In addition to the clinical trials cited above, ibuprofen has been evaluated in hundreds of other clinical trials. It has been one of the most thoroughly studied drugs on the market today. Accordingly, over the years, there have been four meta-analyses of the safety data from numerous single-dose and/or multiple-dose, randomized, double-blind clinical trials evaluating OTC doses of ibuprofen in adults.34-37 These evaluations are summarized in Table 2. While there may have been some overlap in the data included in these various analyses, which consisted anywhere from 878 to 3111 ibuprofen-treated patients, they provide additional data indicating that OTC ibuprofen has an excellent safety profile in multiple-dose, as well as single-dose use. The analyses consistently show that OTC doses of ibuprofen have a frequency of GI events similar to placebo, or acetaminophen.

 

 

Table 2 Overview of Meta-Analyses of Controlled Clinical Trials to Evaluate the Safety Profile of OTC Ibuprofen

Author

Scope of Analysis

Treatments (sample size)

Results

Furey, et al.34 (1992)

15 double-blind, randomized, placebo controlled, single dose trials

IBU 200–400 mg (n=878)

APAP 650-1000 mg (n=849)

PBO (n=852)

Incidence of GI AEs was comparable for all 3 treatments

IBU=0.9%

APAP=1.1%

PBO=0.9%

No serious GI AEs reported

No renal AEs reported

DeArmond, et al.35 (1995)

19 double-blind, randomized, single-dose and multiple-dose trials which included IBU as comparator

IBU 200-400 mg (n=1574)

PBO (n=1061)

Most Common GI AE: Nausea

IBU=2.2%

PBO=2.1%

No serious GI or Renal AEs reported

Rainsford, et al.36 (1997)

96 double-blind, randomized, single-dose and multiple dose trials

IBU (n=3111)

APAP (n=5958)

Incidence of GI AEs with IBU was comparable to APAP

No serious GI or renal AEs reported

Kellstein, et al.37 (1999)

8 randomized, multiple-dose, placebo controlled multiple-dose trials

IBU 800-1200 mg/day (n=1094)

PBO (n=1093)

Incidence of GI AEs with IBU was comparable to PBO

IBU=12.1%

PBO=11.0%

No renal AEs reported

IBU = Ibuprofen; APAP = Acetaminophen; PBO = Placebo

Epidemiology Studies

Because of their widespread use, there have been many epidemiological studies evaluating the relationship between NSAIDs and serious GI events. Henry, et. al. recently completed a comprehensive meta-analysis of controlled epidemiological studies which used prescription drug databases to evaluate the relationship between NSAID use and hospital admissions for serious GI events.38 The analyses included 36 case control trials and 8 controlled cohort studies which had been completed through June 2001.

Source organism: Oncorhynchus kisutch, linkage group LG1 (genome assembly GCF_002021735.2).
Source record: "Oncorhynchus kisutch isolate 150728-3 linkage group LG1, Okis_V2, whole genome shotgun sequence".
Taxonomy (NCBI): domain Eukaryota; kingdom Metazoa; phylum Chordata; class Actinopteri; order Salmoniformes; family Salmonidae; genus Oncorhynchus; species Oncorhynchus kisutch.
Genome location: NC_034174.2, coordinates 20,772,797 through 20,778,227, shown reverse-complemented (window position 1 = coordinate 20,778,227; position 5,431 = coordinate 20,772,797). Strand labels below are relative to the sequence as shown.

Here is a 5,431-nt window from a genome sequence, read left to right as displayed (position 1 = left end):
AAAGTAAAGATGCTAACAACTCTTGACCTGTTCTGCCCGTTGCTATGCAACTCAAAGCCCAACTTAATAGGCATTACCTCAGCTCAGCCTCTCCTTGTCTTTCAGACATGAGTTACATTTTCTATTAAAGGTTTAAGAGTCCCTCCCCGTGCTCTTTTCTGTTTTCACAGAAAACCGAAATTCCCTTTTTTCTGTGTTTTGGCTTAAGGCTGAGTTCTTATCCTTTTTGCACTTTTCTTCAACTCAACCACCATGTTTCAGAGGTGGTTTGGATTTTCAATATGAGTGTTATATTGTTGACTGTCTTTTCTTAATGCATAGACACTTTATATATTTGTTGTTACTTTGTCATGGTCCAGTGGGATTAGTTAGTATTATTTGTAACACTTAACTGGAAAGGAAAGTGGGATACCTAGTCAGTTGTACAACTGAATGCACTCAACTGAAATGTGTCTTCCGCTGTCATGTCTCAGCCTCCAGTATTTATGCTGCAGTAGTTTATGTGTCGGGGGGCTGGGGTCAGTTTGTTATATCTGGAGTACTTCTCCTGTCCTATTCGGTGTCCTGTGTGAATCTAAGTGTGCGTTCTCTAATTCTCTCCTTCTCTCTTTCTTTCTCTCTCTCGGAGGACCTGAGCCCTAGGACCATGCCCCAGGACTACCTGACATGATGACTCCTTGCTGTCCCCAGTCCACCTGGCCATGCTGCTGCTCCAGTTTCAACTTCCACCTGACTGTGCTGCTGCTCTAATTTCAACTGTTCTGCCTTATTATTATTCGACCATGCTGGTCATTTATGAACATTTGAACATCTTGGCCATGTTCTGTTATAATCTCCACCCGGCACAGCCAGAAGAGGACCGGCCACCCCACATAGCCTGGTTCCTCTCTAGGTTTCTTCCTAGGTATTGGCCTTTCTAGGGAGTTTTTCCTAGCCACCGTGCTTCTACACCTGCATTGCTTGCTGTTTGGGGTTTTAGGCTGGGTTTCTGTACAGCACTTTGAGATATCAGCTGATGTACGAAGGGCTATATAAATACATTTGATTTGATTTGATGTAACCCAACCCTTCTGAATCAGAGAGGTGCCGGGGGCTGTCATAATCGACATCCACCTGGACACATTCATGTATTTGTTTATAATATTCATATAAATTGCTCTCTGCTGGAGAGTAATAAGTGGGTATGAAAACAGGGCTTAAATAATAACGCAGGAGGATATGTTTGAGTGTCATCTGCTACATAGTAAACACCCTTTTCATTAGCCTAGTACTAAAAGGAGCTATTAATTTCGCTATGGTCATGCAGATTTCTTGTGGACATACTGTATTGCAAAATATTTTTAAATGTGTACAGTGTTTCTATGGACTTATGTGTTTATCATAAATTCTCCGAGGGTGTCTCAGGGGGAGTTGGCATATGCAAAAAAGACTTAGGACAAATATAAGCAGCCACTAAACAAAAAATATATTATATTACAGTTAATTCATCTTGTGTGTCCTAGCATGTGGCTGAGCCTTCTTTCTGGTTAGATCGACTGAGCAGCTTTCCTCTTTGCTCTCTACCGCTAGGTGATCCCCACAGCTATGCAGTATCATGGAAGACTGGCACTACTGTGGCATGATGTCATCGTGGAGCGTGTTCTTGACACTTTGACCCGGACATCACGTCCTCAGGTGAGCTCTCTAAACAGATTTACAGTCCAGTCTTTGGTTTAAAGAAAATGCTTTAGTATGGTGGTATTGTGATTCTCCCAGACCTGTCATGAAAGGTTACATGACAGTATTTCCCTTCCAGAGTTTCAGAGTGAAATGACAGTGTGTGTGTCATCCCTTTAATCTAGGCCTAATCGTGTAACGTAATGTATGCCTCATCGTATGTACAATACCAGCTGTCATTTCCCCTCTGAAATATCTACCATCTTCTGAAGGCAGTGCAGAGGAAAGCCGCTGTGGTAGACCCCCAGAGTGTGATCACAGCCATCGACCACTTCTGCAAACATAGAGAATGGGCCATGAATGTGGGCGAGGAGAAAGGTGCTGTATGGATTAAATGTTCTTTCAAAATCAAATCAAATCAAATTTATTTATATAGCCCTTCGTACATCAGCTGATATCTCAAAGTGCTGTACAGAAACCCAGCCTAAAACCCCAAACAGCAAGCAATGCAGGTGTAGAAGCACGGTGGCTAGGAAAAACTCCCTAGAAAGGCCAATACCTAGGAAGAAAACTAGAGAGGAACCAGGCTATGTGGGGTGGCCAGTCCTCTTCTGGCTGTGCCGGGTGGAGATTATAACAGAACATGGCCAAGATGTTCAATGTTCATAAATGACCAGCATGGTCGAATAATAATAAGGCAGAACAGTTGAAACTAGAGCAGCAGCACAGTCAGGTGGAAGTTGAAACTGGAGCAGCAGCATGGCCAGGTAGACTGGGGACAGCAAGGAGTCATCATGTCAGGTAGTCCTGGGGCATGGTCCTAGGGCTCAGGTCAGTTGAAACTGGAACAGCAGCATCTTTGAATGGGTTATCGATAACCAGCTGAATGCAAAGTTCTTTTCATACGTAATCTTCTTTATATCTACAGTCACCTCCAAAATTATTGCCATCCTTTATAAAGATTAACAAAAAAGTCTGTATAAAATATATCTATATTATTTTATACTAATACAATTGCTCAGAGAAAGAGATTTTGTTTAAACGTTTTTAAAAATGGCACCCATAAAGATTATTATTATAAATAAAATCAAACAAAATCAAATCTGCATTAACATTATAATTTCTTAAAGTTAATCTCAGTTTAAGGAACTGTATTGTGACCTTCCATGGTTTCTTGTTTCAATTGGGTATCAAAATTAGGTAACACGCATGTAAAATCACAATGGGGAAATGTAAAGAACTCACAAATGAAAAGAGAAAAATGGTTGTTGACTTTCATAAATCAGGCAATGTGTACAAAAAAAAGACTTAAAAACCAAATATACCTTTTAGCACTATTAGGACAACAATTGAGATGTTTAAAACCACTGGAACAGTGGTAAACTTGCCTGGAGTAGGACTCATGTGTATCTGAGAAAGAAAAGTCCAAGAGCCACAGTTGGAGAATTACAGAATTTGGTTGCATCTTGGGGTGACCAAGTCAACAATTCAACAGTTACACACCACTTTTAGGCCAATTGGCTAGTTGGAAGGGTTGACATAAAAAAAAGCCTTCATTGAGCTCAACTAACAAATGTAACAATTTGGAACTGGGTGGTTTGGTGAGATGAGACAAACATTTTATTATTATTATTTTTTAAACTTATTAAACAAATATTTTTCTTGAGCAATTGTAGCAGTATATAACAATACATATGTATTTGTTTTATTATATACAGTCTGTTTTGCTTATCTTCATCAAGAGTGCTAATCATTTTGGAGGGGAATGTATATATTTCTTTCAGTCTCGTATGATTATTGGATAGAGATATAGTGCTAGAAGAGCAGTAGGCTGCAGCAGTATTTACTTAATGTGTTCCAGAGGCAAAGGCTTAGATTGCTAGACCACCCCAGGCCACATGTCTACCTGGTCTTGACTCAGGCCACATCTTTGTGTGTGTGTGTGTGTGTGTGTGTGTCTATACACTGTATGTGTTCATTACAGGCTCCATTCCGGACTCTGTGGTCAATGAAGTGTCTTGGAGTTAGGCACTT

Figure 8

# Studies in meta-analysis=

11

18

13

18

13

15

= Each Comparison was based on a meta analyses of controlled epidemiological studies which simultaneously evaluated the drug with IBU

^ Majority of aspirin use was as intermittent low-doses in analgesia, or low-dose prophylaxis in CV disease

*Significantly worse than ibuprofen at 0.05 level

 

Figure 9

Using a prescription database known as ARAMIS (Arthritis, Rheumatism, and Aging Medical Information System), Singh, et al. concluded that there is an overall increased risk of developing serious GI toxicity with OTC doses of NSAIDs.39 Even within this dataset based on chronic prescription use in patients with significant underlying disease, ibuprofen was reported to have a rate of GI hospitalization (per 100 patient years) of 0.65, with the 95% confidence interval included zero (95% CI 0.0, 1.38).

Blot and McLaughlin published an analysis of the American College of Gastroenterology (ACG) bleeding registry to evaluate the potential risks of gastrointestinal bleeding associated with OTC NSAIDs. The ACG bleeding registry was generated in 1995 by having members of the ACG participate in a mail survey, where they provided information in a non-randomized, non-blinded manner on up to 10 patients with GI bleeding and 10 procedure-matched patients without GI bleeding.40 Of those patients in the registry who developed GI bleeding, 10.1% reported taking OTC doses of ibuprofen, compared to 5.8% of controls. The odds ratios were related to the dose of ibuprofen as follows: < 600 mg per day had a ratio of 1.8 (95% CI 0.8, 4.1), while < 1200 mg per day had a ratio of 3.5 (95% CI 1.2, 10.7). The relevance of these data to true OTC use of ibuprofen is unknown, since critical information regarding duration of use was not collected, and since the survey was conducted in an uncontrolled, non-randomized, non-blinded manner.

To WCH’s knowledge, there are no epidemiology studies which have specifically evaluated the relative risk of OTC doses of ibuprofen administered under OTC conditions (i.e., < 10 days). This is probably because most databases do not track use of OTC products; therefore, the data are not accessible. However, a case-cohort study by Strom et al, was specifically designed to estimate the relative risk of GI bleeding associated with OTC doses of naproxen sodium and ibuprofen by evaluating events which occurred within the first 2 weeks of dosing among those Medicaid patients whose average daily dose was < 600 mg/day of naproxen sodium or < 1200 mg/day of ibuprofen.41

It should be noted that the absolute risk for serious GI bleeding was extremely low for both drugs.

In addition to the Strom study, the effect of the increased availability of OTC NSAIDs on the hospitalization and mortality rates from gastrointestinal bleeding and peptic ulcer disease was evaluated by Lewis, et al.42 As presented in the table below, the hospitalization and mortality rates due to these conditions have not increased concurrently with the increasing sale of NSAIDs over the years.

 

Table 3 Correlations Between NSAID Sale and Rate of Hospitalization and Mortality for Peptic Ulcer Disease and GI Bleeding

 

Mortality from Peptic Ulcer Disease

Hospitalization from Peptic Ulcer Disease

Mortality from GI Bleeding